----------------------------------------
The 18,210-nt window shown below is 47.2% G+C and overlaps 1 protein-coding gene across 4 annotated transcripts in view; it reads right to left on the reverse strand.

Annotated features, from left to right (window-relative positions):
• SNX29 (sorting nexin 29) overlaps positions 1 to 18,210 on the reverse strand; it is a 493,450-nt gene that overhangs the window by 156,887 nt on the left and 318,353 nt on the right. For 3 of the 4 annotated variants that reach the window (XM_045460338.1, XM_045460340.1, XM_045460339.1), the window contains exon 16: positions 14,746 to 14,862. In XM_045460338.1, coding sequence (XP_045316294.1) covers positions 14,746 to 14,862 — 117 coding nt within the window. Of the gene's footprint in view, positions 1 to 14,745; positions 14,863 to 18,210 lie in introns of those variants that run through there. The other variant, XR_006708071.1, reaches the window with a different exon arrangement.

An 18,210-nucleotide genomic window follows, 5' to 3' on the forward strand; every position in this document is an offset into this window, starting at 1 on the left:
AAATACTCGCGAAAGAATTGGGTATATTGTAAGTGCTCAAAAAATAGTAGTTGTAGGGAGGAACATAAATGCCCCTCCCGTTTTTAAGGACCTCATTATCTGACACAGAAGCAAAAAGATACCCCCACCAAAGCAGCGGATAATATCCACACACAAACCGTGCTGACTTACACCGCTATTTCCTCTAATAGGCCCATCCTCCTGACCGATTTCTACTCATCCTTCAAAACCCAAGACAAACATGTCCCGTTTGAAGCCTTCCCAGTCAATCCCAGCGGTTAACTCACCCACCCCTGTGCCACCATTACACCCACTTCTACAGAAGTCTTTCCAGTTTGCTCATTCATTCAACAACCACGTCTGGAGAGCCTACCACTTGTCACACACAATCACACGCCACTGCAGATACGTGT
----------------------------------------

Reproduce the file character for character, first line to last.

The 18,210-nt window shown below is 47.2% G+C and overlaps 1 protein-coding gene across 4 annotated transcripts in view; it reads right to left on the reverse strand.

Annotated features, from left to right (window-relative positions):
• SNX29 (sorting nexin 29) overlaps positions 1 to 18,210 on the reverse strand; it is a 493,450-nt gene that overhangs the window by 156,887 nt on the left and 318,353 nt on the right. For 3 of the 4 annotated variants that reach the window (XM_045460338.1, XM_045460340.1, XM_045460339.1), the window contains exon 16: positions 14,746 to 14,862. In XM_045460338.1, coding sequence (XP_045316294.1) covers positions 14,746 to 14,862 — 117 coding nt within the window. Of the gene's footprint in view, positions 1 to 14,745; positions 14,863 to 18,210 lie in introns of those variants that run through there. The other variant, XR_006708071.1, reaches the window with a different exon arrangement.

An 18,210-nucleotide genomic window follows, 5' to 3' on the forward strand; every position in this document is an offset into this window, starting at 1 on the left:
AAATACTCGCGAAAGAATTGGGTATATTGTAAGTGCTCAAAAAATAGTAGTTGTAGGGAGGAACATAAATGCCCCTCCCGTTTTTAAGGACCTCATTATCTGACACAGAAGCAAAAAGATACCCCCACCAAAGCAGCGGATAATATCCACACACAAACCGTGCTGACTTACACCGCTATTTCCTCTAATAGGCCCATCCTCCTGACCGATTTCTACTCATCCTTCAAAACCCAAGACAAACATGTCCCGTTTGAAGCCTTCCCAGTCAATCCCAGCGGTTAACTCACCCACCCCTGTGCCACCATTACACCCACTTCTACAGAAGTCTTTCCAGTTTGCTCATTCATTCAACAACCACGTCTGGAGAGCCTACCACTTGTCACACACAATCACACGCCACTGCAGATACGTGT